[CT Birds] Fwd: Hammonasset
schwarzjs at aol.com
Wed Jun 19 15:30:23 EDT 2013
A petition certainly couldn't hurt, but I agree with you that it would best originate from an organization with at least a modicum of gravitas (such as perhaps the COA), which you or I as individuals lack. It would be helpful to get this controversy aired on the evening news shows too. I'd be happy to do whatever I can to help, but I wouldn't want to inadvertently step on the toes of the COA or any other organized group with the appropriate authority to accomplish this, and who might quite properly see it as their own purview to take the lead. I think there really needs to be a very organized effort here, with a thoroughly thought out strategy, if there is even a chance of accomplishing the desired result. This will require someone in charge (not me), and a "chain of command" to assure consistency and avoid duplication of efforts. I fear mere individuals acting alone have no chance to be successful, as they are simply too easy to brush off and ignore.
From: Sally Brown <sbrown01 at snet.net>
To: CT Bird Bird <ctbirds at lists.ctbirding.org>
Cc: john at birdspix.com <schwarzjs at aol.com>
Sent: Wed, Jun 19, 2013 2:58 pm
Subject: Re: [CT Birds] Fwd: Hammonasset
This is a wonderful letter, John. It needs to be signed by all of us.
How about starting our own Change.org petition that would include the substance
of this letter and anything else that would enhance our case?
It would be best if the petition started from someone with authority in one of
our birding organizations or environmental groups.
Here is a link to start your own petition. I sign many environmental petitions
every day. And they are highly effective. Knowing that hundreds and thousands
of people have signed a petition is grassroots democracy at work. It is time to
show the state just how many CT residents oppose these changes.
On Jun 19, 2013, at 1:13 PM, john at birdspix.com wrote:
I have sent the following letter. Also, just in case they haven't yet been made
aware, the Hartford Courant, and any of the local TV affiliates, should also be
kept fully informed about what is happening so that the public is aware.
Dear Commissioner. Esty:
By now you have probably have already become aware of the consternation over
"improvements" being made at Hammonasset State Park in Madison. Please allow me
to offer my own personal very grave concerns:
My interest is as a bird photographer (www.birdspix.com) who travels all
over the country in this pursuit. I reside in Westbrook and, like many other
Connecticut nature devotees, spend more time at Hammonasset than at any other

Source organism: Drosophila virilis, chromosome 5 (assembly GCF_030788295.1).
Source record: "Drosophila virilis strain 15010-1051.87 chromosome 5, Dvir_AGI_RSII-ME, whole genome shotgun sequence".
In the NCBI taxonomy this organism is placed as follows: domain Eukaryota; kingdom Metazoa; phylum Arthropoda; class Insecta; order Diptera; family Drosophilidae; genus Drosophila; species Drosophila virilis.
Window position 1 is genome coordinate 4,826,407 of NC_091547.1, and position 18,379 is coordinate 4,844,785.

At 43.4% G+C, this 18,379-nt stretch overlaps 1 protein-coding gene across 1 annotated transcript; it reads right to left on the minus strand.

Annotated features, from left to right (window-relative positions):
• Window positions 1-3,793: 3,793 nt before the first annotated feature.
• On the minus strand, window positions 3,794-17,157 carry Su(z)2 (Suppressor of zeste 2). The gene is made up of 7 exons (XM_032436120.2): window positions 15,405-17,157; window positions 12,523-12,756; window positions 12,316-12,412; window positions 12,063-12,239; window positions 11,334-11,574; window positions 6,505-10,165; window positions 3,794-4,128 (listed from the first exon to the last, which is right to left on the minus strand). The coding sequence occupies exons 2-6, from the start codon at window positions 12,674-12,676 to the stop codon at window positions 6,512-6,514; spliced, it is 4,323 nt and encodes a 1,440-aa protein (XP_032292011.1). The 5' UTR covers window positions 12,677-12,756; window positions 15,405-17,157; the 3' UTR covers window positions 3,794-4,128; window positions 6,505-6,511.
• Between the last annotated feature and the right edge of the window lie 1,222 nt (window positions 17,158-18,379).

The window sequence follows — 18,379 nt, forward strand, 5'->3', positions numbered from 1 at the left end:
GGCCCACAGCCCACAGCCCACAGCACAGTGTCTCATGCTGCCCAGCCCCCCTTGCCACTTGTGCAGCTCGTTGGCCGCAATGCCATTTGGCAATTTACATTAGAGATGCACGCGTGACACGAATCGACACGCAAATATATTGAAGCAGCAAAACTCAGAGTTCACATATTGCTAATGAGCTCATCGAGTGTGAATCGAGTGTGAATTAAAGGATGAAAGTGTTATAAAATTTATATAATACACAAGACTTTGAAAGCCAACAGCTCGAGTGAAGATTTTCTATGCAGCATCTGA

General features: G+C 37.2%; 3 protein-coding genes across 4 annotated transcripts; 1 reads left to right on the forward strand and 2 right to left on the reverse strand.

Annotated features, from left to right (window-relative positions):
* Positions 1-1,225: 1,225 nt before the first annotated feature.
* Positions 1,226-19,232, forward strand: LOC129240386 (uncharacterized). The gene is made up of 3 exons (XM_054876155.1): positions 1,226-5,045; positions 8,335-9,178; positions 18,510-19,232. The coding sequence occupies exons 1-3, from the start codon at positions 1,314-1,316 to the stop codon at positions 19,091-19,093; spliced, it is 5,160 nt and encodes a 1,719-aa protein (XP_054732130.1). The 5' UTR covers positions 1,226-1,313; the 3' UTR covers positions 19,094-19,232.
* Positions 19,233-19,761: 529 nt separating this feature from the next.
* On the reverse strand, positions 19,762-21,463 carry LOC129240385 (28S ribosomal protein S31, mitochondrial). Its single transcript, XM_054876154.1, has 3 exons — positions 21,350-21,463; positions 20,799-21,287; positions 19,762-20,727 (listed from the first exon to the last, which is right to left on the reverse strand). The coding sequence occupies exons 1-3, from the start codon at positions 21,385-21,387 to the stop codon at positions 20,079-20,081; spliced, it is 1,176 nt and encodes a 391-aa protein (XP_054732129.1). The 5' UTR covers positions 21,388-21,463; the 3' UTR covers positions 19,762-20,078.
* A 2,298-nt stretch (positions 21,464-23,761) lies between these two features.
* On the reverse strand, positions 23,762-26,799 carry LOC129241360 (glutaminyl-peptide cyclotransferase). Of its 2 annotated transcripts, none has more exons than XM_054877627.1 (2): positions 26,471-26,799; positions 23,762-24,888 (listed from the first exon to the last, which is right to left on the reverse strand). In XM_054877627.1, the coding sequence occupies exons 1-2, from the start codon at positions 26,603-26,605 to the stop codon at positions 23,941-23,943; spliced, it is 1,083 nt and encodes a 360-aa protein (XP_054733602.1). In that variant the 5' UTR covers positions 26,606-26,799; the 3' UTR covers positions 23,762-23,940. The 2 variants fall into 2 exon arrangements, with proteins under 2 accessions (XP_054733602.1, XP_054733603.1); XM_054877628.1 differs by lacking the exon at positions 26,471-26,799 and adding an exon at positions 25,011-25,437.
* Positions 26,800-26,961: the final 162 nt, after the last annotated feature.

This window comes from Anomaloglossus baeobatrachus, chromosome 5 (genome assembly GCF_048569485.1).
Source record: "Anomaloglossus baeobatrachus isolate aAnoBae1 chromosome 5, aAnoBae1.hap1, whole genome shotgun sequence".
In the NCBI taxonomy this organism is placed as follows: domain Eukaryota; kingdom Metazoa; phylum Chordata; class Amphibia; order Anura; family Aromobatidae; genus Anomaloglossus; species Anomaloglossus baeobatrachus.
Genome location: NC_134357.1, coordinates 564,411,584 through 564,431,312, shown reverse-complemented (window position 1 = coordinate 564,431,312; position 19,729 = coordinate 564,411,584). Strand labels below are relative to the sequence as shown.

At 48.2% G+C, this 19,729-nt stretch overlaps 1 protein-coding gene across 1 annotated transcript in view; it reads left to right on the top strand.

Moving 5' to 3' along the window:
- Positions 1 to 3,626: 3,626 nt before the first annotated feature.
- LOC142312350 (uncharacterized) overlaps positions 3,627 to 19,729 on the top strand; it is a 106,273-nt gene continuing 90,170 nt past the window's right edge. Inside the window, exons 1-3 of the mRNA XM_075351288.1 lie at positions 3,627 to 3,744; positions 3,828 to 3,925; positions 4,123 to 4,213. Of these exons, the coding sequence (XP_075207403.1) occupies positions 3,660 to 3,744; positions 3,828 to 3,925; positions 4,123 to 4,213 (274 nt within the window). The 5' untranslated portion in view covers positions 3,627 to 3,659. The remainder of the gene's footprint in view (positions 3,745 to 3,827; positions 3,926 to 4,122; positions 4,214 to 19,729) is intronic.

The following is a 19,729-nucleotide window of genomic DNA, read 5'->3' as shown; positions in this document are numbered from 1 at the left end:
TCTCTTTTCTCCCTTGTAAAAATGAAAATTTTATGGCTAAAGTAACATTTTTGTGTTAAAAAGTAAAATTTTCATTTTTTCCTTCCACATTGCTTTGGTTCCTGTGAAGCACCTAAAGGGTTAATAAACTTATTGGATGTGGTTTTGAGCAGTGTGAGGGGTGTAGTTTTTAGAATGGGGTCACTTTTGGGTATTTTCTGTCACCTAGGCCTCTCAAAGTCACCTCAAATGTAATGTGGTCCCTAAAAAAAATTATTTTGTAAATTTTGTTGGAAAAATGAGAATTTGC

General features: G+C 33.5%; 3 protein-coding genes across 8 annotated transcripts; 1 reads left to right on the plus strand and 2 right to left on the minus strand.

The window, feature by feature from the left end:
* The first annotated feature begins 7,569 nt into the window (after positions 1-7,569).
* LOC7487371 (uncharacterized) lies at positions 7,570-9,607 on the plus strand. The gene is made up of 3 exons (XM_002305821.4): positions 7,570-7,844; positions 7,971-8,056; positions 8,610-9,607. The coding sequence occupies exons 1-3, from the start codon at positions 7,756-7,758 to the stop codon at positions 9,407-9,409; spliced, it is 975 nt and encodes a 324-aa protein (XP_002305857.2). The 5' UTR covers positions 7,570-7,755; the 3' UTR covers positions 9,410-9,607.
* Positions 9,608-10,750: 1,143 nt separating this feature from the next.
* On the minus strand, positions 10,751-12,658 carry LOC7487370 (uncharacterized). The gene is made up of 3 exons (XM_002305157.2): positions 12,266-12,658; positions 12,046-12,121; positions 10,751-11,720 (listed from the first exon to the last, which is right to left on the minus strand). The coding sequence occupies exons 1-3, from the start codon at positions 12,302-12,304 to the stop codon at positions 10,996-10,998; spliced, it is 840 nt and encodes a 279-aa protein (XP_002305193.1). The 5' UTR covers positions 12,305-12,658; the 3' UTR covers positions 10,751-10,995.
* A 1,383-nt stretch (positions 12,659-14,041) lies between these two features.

single site in Connecticut. Many may not understand that Hammonasset is far more
than a beach and a campground, it is an ecologically sensitive nature preserve
and a crucial annual migratory stopover for many bird species, as well as a
summer or winter home for countless others including four species of owls.
Of particular immediate concern is the filling in of rain pools and new
paving under consideration. Each year the rain pools and gravelly fields and
unpaved overflow parking areas provide necessary and irreplaceable habitat for
Black-bellied and American Golden Plovers, Least and White-rumped Sandpipers,
Horned Larks, Lapland Longspurs, Snow Buntings, Savannah and Vesper Sparrows,
and numerous other species. Human altering of what nature has purposely provided
for these species is an enormous, if unintentional, mistake.
I understand that it is likely that whoever made the unfortunate decision to
fill in the rain pools did so in a well-intentioned effort to improve on the
aesthetics of the park and was most likely unaware of the concomitant dire
adverse affects on the park's dependent avifauna.
It is not too late to undo the damage done so far, by fully restoring the
rain pools to their prior natural condition, thereby returning them to the
purpose that nature intended all along. I implore that this be done, with
urgency, before autumn migration begins, fully understanding that indeed this
action may require the reluctant swallowing of someone's personal pride, with
the admission that a simply wrong decision had unknowingly been made without all
the relevant considerations having been fully understood, but rest assured that
in the end such an admission will be met only with the sincerest appreciation
and relief, with no recriminations.
Any consideration of new paving anywhere in the park should be put on
immediate indefinite hold while the serious adverse consequences to nature
receive all the due time and attention they require to be fully aired,
publicized, discussed, and understood, lest any more damage be done, this time,
unthinkably, of the irreparable kind.
Like all of my Connecticut colleagues, I am ready to meet with you or any
others with authority in this matter, at any time and place convenient to you,
to help address this ongoing concern. The restoration of the rain pools really
can not wait, as the annual shorebird migration will already be getting underway
John S. Schwarz
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